Just weren’t his old 15th. The regiment he had led up that hill at Gettysburg, a hill nameless then, where he left his brother John dying, left him to the Yankees, because he had his duty, and later he learned that the hill was called “Little Round Top,” though it had been plenty big enough for a slaughter. He had led that regiment, his 15th, that many-footed, many-headed beast he had loved more than any woman he recollected. His men. He had led them until he was wounded in the autumn and then he had come back to lead them again, limping, hip grinding bone on bone, pestle and mortar. He’d led their falling numbers through the Wilderness and Spotsylvania, each killing ground worse than the last, and then through the one-sided butchery at Cold Harbor, that day no more than a massacre, the killing so easy and terrible that his own men, unscathed, had vomited.

The 15th had been his, his, his, until Major Lowther, a shirker in a fight, had come back from Richmond with the rank of colonel, granted by the Senate of the Confederacy, and bearing along with his undeserved patent the news that Oates wasn’t really a colonel after all, his commission had never been signed, and maybe he wasn’t a lieutenant colonel, either. Gloating, Lowther had offered to let Oates stay on as the regiment’s major.

He would not, did not.

He had gone to Lee himself to plead his case, and Lee had passed him along to Jefferson Davis, both men full of useless sympathy, unwilling to fuss with legislators. Davis had acknowledged his right to his colonelcy, though, and given him the 48th to salve the wound, since Oates already knew the regiment, had led it along with his own back in the bloody, bloody, bloody days of May, when it had not had one field officer left standing. Even now, it wasn’t truly a regiment, but a remnant.

He had clutched the command, gnawed by the injustice done him, reminded of it each day because Law’s Brigade was held in reserve and his 48th tented right beside the dastardly Lowther and his 15th Alabama. His days were as bitter as wormwood.

His mother did love that expression: “My days are as bitter as wormwood.” She would shake her head and speak in the glory voice, though not at the volume, of a circuit preacher, the sort who rode a mule, not a horse, and had mastered the cadence of the Holy Bible, of speech impregnable. His mother and her chore-burnished faith in the Lord. On a swept-clean porch, she would mouth those words with a lean sort of affection, as if complaint were a thing to be nursed and cherished.

Complaint, that ready delight of hard-used folk, song of his blood.

Oates stood with folded arms, watching the men devour the watermelons, their cheeks shining with drip. His back was to the river in the distance, turned resolutely to the Yankee gunboats, inured to their occasional puffs of devilment, the range too long for the shells to do him one-tenth the evil Lowther had done unto him.

Washington had encamped on this very spot, so it was said, with his army triumphant. Just after Yorktown. The echo was pleasant, but Oates wasn’t blithe about another such victory, here, with his people pressed against Richmond by the Yankees. Who kept coming on again and again, drab devils.

Oates didn’t take to feeling cornered.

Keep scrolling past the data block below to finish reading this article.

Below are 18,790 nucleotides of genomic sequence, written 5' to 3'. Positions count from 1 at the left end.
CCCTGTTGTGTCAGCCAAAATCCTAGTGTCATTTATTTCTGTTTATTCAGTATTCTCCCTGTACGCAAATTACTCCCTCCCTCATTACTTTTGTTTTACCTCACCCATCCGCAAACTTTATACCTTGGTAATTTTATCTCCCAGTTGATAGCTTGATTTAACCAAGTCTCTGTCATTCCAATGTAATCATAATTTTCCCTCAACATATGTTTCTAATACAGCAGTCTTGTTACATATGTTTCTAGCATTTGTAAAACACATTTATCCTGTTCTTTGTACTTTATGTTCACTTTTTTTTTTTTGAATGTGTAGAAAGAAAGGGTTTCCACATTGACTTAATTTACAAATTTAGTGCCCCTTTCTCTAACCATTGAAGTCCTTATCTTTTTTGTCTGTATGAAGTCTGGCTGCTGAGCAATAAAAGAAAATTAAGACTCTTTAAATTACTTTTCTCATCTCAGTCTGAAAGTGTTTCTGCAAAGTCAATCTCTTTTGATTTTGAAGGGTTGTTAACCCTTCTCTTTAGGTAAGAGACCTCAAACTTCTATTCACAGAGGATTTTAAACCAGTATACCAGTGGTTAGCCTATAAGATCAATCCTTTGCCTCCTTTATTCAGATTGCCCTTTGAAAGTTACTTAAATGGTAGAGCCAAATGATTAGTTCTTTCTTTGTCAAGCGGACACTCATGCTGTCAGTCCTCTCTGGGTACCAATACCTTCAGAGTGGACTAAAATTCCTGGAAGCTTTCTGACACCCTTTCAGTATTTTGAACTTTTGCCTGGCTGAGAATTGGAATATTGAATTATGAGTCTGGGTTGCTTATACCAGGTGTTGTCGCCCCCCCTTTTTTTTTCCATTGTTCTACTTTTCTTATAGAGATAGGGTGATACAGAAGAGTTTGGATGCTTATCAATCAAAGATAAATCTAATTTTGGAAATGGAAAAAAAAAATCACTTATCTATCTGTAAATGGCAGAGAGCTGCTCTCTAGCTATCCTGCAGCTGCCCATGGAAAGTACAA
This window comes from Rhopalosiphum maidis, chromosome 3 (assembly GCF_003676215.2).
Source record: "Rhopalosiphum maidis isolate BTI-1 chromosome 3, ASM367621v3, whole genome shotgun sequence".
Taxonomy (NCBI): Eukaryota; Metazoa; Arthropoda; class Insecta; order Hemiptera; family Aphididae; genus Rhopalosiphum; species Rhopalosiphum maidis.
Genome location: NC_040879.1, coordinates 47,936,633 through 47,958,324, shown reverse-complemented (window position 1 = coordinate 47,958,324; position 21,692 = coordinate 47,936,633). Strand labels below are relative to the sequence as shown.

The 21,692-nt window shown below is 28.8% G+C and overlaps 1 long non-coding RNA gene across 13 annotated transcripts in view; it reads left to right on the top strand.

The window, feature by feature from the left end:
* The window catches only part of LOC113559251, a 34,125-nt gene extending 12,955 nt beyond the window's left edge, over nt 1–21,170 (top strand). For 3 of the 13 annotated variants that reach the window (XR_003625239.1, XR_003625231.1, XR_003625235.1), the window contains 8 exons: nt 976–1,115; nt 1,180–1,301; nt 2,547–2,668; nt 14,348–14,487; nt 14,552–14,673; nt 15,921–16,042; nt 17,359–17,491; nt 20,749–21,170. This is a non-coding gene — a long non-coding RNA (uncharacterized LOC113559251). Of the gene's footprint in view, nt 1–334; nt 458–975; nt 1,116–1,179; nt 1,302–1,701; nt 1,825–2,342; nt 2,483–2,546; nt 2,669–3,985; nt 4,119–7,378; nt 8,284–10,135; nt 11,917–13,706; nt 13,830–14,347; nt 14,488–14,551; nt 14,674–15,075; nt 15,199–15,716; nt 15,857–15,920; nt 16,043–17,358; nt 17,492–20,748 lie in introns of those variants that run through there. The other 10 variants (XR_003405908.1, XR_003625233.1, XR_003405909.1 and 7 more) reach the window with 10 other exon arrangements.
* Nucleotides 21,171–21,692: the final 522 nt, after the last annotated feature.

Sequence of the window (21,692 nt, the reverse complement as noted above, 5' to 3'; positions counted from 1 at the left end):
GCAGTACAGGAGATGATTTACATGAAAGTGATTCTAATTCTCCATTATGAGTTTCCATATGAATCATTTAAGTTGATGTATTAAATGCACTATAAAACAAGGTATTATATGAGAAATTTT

Well, you just had to face it one fight at a time. And not overponder.

Still, it had been a queer sort of relief when, two days before, they had been ordered down the New Market Road, where the Yankees had stirred up a fuss. And then they had marched back again, after the scrap went quits. Nothing to it but the heat and dust.

He watched, bemused, as a first few men strayed over from the camp of the 15th, slavering, enticed. As if by Eve herself. By watermelons as tempting as Delilah, as plain a come-hither as a lifted skirt. Oates understood desire. And he watched them come, watched them edge their way in, watched them take the offered fruit in hand, intruders teased but tolerated. His men, new and old.

More of the boys from the 15th brisked their way over, hound dogs on the scent. Just too many, and it would not do. They had to learn that this fruit, this gift, was for his new men now. Let Lowther, the tightfisted bastard, scour his own purse. Let him buy a treat for the men he’d stolen away. Let him burn.

Oates strode forward, hip not much of a bother this ripe day, maybe heat-soothed, and he said, “You men there. Cates, Jones, Kirby. Rest of you. Those melons are for the Forty-eighth, and they won’t stretch. Y’all get back to your camp.” He could not help but add, “I’m sure Colonel Lowther’s got watermelons coming.”

“Aw, Colonel. There’s plenty enough.”

Oates shook his head. “I don’t see it, and don’t you sass me, Farley. You get along now. Take what you have in hand and go your way. Hear?”

And go they did, in sorrow. Cut down to sulking children. War made a man a creature of dependencies, waiting, helpless, for rations, garments, orders. Independent fellows who would have beaten and perhaps slain the man who took a tone of command with them back in low-country Alabama, his realm, or in the hills that spat out the 48th, these hill men who had brethren of Yankee leanings and no love for the Confederacy, men without niggers who couldn’t see fighting to keep niggers where they belonged, men from hills where only white faces showed themselves and lived, particular people who wished to be left alone, yet here they were, almost three hundred still, now that he had drained the Richmond hospitals.